I’ve written about how iodine is necessary for your thyroid to function, but I may have missed mentioning another important nutrient. Selenium.  Selenium is necessary mineral, in trace amounts, to facilitate the uptake of iodine into your cells.  I used to worry that I wasn’t getting enough of this mineral to assist my iodine uptake, but as it turns out, I was probably getting enough of it, as the foods which are high in selenium content are frequently in my cupboards, and on my snacking list.

I’ve known since I was a child that parsley and Brazil nuts were suppliers of selenium (Yes. You Should eat the parsley garnish!) but I wasn’t sure about any other foods. As it turns out, other nuts that also make it into the list of good selenium suppliers are: black walnuts (which my daughter doesn’t like, but I do),cashews (which my Grandson can’t eat) tuna fish, which, as far as I can tell, we all can, and will eat, and some other fish (which may or may not be eaten by various members of the family), including: Halibut, Rockfish (Sea Bass), Tilapia, Mackerel, Swordfish (which I don’t see any of us eating, any time soon), and Snapper (Thanks Game Cube, and Animal Crossing for letting me know what that looks like 😉 .

Most of the Shellfish are also good sources of selenium (always cook those).  Octopus, and Squid also make it onto the list of selenium suppliers, but again, I don’t see any of us eating that anytime soon.  We are mostly land locked, and not too adventurous with marine life.  Fortunately, or  unfortunately, depending on how you view it, Wheat is a good source of selenium.  In my case, I may have to pass on it, as the gluten it supplies has a tendency to put me to sleep for excessive amounts of time. Fortunately, I can still get selenium from other grains as well, such as:  Brown Rice, Oatmeal, Rye, and Pearl Barley.

My frequent snack list has some good selenium suppliers on it. It turns out that the salted and roasted pumpkin seeds I like are a good source, and so are the sunflower seeds.  I could expand my snack sources to include squash seeds, if I remember to roast and salt them when I have a squash, and I could add flaxseed  (which I understand has several other health benefits as well), if I could figure out how to incorporate it into my meals…  I don’t see using that one as a “snack” item.  On the plus side, Sesame seeds, which I love in Thai cooking, are also good suppliers of selenium…. So,  I may get enough of this source of nutrient, after all.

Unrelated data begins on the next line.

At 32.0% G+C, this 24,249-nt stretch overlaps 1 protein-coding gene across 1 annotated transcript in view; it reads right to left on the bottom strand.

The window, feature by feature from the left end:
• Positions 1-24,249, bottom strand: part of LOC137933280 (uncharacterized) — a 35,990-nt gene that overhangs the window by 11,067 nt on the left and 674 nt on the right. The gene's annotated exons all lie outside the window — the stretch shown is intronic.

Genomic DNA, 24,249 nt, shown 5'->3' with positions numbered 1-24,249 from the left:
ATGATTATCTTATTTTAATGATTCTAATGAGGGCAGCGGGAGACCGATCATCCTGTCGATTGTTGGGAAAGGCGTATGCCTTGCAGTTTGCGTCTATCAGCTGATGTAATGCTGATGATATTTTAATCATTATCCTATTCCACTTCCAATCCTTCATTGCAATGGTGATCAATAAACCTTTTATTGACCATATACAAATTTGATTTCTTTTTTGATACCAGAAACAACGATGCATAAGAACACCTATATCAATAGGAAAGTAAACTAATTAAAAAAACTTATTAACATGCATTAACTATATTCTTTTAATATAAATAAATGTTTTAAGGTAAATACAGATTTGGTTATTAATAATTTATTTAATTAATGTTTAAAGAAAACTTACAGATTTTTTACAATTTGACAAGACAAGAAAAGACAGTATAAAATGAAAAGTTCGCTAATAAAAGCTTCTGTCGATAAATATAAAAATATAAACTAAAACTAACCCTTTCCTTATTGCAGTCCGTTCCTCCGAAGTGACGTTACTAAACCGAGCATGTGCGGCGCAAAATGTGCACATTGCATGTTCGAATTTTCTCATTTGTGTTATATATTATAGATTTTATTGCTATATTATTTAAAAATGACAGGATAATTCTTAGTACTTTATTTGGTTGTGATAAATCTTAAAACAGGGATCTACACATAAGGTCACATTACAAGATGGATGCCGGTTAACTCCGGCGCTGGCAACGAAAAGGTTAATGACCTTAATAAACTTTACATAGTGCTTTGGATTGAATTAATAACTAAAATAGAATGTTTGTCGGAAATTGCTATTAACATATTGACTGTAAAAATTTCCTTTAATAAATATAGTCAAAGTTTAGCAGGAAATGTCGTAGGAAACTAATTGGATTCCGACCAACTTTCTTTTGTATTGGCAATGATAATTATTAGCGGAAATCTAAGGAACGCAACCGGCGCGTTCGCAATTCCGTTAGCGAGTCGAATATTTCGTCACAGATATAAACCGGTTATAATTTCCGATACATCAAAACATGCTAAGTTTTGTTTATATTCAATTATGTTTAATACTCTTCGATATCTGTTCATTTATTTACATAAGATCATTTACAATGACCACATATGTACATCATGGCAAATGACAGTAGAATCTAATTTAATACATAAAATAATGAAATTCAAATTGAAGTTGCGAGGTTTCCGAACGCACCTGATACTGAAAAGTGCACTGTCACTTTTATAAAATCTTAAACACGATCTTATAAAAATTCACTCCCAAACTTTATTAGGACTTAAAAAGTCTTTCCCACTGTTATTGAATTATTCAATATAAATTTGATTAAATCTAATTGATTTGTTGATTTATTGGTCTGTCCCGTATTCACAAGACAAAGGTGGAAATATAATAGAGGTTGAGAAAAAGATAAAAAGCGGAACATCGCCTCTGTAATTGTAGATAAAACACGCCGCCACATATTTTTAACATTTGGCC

In case these sources aren’t enough, you can also get selenium out of many of your meats, such as: chicken, pork, lamb, turkey, and venison.  If these suppliers of protein aren’t sufficient, or convenient, you can also get selenium in the more commonly eaten mushrooms, like Crimini, Portabella, and Shiitake.

If you combine these selenium rich foods with the iodine rich foods, Seaweed, whole dairy, whole eggs, whole potatoes, cranberries, any dark berry jams, you’ll get a pretty balanced diet.  ……I’m going to have sign off now…  I’ve been eating some wheat products because I sometimes can’t resist it…:(  and now.. I’m excessively sleepy…..  Catch you on the flip side;)

© Ellen M Story and emariaenterprises, 2016.

Unauthorized use and/or duplication of this material without express and written permission from this blog’s author and/or owner is strictly prohibited. Excerpts and links may be used, provided that full and clear credit is given to Ellen M Story and emariaenterprises with appropriate and specific direction to the original content.

Selenium Benefits, Signs of Deficiency, & Foods

Top 10 Foods Highest in Selenium

 

 

Advertisements